The goal isn't to replicate the real world - it is to show where the real world and the process meet - sometimes pushing towards the real world, sometimes pushing towards the process - but never completely at either extreme.
- Michael G Jackson
MMX Gallery is delighted to present ATO>MIC, an exhibition of unique Luminograms by Michael G Jackson, his second solo show in the gallery.
The “>” (greater-than sign) in the ato>mic title of the series is a link and the difference between larger and smaller scales of the artistic representation of miniature still life painting and enormity of an atomic explosion. These two influencing ideas have inspired Jackson’s creative process.
Instead of using carving stone to depict three-dimensional quality of sculptural works for example, he uses numerous camera-less techniques to combine scales and the real with the unreal. The canvas for the still life painting is replaced here by photosensitive paper as he draws and paints using pure light in his darkroom studio.
At first glance the viewer may only see geometric spherical shapes with added lines and rectangles on tea toned silver gelatin paper. "The supremacy of pure artistic feeling" rather than the visual depiction of objects assign to the art movement of Suprematism comes to one’s mind. Similarly, like a giant of abstract art Kasimir Malevich, Jackson wants the viewer to look further, deeper than one might usually.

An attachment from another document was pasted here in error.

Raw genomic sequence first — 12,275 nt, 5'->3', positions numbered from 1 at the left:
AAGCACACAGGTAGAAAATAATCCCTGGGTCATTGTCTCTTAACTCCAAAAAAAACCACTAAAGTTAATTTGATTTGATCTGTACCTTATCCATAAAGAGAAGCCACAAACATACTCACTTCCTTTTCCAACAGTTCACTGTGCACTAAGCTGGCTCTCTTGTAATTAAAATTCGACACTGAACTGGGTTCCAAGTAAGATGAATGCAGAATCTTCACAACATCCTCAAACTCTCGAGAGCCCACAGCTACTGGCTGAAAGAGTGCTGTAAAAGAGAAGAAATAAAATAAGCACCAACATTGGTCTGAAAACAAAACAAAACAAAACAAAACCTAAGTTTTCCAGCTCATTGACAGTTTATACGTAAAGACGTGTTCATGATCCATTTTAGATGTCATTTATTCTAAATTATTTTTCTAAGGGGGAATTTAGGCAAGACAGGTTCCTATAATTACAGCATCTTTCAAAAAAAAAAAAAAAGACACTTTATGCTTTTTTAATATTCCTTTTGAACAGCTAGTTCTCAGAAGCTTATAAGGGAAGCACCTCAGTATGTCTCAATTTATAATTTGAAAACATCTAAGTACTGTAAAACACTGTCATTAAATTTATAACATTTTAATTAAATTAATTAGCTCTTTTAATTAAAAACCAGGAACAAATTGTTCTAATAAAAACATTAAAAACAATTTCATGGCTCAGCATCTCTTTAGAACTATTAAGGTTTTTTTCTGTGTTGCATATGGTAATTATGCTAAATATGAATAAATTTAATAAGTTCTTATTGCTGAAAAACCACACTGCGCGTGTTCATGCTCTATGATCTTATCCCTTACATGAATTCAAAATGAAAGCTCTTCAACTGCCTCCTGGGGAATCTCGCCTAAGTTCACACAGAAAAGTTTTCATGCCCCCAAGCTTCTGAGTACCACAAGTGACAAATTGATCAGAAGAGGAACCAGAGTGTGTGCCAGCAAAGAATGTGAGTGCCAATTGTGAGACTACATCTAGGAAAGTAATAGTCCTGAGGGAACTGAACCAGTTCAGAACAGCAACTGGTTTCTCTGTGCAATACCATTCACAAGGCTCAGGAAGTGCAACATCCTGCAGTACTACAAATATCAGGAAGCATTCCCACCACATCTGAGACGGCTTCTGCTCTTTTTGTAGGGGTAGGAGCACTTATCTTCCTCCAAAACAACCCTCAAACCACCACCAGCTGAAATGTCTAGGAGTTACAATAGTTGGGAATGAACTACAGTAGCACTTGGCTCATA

The feeling of ‘sensation’ of the ATO>MIC prints, the sharpness of the forms, the intensity defying its size to condensed 9 x 7 inches’ paper, make it all the more dramatic to look at. It takes the viewer to another level of fantastical world of creation.
The images may be reminiscent of the first milliseconds of atomic bomb explosions captured by Harold Edgerton's Rapatronic camera in the early 1950s but also visualise the thought of Maholy-Nagy’s bold visions in the Bauhaus’s movement toward the idea of the Gesamtkunstwerk, or “total work of art.”
The 3D concepts that were first expanded in the same art movement by El Lissitzky a hundred years ago, are also explored here by Jackson’s drowned thin line within the third of the image. In his vision, the line reflects a shelf with the object on top, by adding the weight to it, the gravity pushing them down.
Or maybe the thin line is just the horizon, where the enormous atomic blast took place…?
Beyond these flat forms of two dimensional ‘lumino-graphic’ works on paper, the purest form of photography (‘light drawing’) lays a visible path to three-dimensional imaginary world, realised in precise composition, rhythm and warm earthy tones of these works.
It’s up to the viewer to decide what they prefer to see and take with them.
As Wassily Kandinsky once said; “Imagination is what allows your mind to discover.”
All exhibited works are unique Silver Gelatin Prints.
Please contact gallery for PDF with available prints and prices.